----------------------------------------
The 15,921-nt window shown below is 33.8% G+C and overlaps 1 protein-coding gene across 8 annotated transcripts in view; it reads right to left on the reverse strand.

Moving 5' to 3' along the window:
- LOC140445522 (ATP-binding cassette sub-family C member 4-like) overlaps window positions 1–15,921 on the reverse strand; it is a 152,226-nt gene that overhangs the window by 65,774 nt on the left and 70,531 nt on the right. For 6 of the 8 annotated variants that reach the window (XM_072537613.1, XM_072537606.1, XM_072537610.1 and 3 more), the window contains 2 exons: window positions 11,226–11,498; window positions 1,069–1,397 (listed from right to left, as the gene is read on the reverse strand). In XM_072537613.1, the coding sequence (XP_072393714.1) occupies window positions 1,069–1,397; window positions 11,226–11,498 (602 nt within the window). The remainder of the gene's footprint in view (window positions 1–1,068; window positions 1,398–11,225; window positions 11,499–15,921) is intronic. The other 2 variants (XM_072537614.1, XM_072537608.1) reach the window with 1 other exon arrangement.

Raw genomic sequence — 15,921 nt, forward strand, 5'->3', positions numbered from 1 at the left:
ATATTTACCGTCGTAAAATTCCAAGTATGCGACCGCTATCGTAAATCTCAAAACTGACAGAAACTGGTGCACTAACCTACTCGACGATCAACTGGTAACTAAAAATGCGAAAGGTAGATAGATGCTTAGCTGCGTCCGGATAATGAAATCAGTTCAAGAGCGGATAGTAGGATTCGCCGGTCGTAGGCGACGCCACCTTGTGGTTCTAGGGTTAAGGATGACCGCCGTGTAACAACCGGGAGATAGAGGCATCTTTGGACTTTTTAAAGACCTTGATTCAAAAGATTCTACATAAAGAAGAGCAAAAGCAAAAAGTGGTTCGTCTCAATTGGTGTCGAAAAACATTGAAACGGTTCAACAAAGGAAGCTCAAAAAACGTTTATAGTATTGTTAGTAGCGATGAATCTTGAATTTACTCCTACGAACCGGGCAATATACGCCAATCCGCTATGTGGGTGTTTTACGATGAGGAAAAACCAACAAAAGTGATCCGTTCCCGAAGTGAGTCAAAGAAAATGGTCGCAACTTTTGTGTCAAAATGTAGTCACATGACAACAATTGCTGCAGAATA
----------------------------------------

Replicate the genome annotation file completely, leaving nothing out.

The 15,921-nt window shown below is 33.8% G+C and overlaps 1 protein-coding gene across 8 annotated transcripts in view; it reads right to left on the reverse strand.

Moving 5' to 3' along the window:
- LOC140445522 (ATP-binding cassette sub-family C member 4-like) overlaps window positions 1–15,921 on the reverse strand; it is a 152,226-nt gene that overhangs the window by 65,774 nt on the left and 70,531 nt on the right. For 6 of the 8 annotated variants that reach the window (XM_072537613.1, XM_072537606.1, XM_072537610.1 and 3 more), the window contains 2 exons: window positions 11,226–11,498; window positions 1,069–1,397 (listed from right to left, as the gene is read on the reverse strand). In XM_072537613.1, the coding sequence (XP_072393714.1) occupies window positions 1,069–1,397; window positions 11,226–11,498 (602 nt within the window). The remainder of the gene's footprint in view (window positions 1–1,068; window positions 1,398–11,225; window positions 11,499–15,921) is intronic. The other 2 variants (XM_072537614.1, XM_072537608.1) reach the window with 1 other exon arrangement.

Raw genomic sequence — 15,921 nt, forward strand, 5'->3', positions numbered from 1 at the left:
ATATTTACCGTCGTAAAATTCCAAGTATGCGACCGCTATCGTAAATCTCAAAACTGACAGAAACTGGTGCACTAACCTACTCGACGATCAACTGGTAACTAAAAATGCGAAAGGTAGATAGATGCTTAGCTGCGTCCGGATAATGAAATCAGTTCAAGAGCGGATAGTAGGATTCGCCGGTCGTAGGCGACGCCACCTTGTGGTTCTAGGGTTAAGGATGACCGCCGTGTAACAACCGGGAGATAGAGGCATCTTTGGACTTTTTAAAGACCTTGATTCAAAAGATTCTACATAAAGAAGAGCAAAAGCAAAAAGTGGTTCGTCTCAATTGGTGTCGAAAAACATTGAAACGGTTCAACAAAGGAAGCTCAAAAAACGTTTATAGTATTGTTAGTAGCGATGAATCTTGAATTTACTCCTACGAACCGGGCAATATACGCCAATCCGCTATGTGGGTGTTTTACGATGAGGAAAAACCAACAAAAGTGATCCGTTCCCGAAGTGAGTCAAAGAAAATGGTCGCAACTTTTGTGTCAAAATGTAGTCACATGACAACAATTGCTGCAGAATA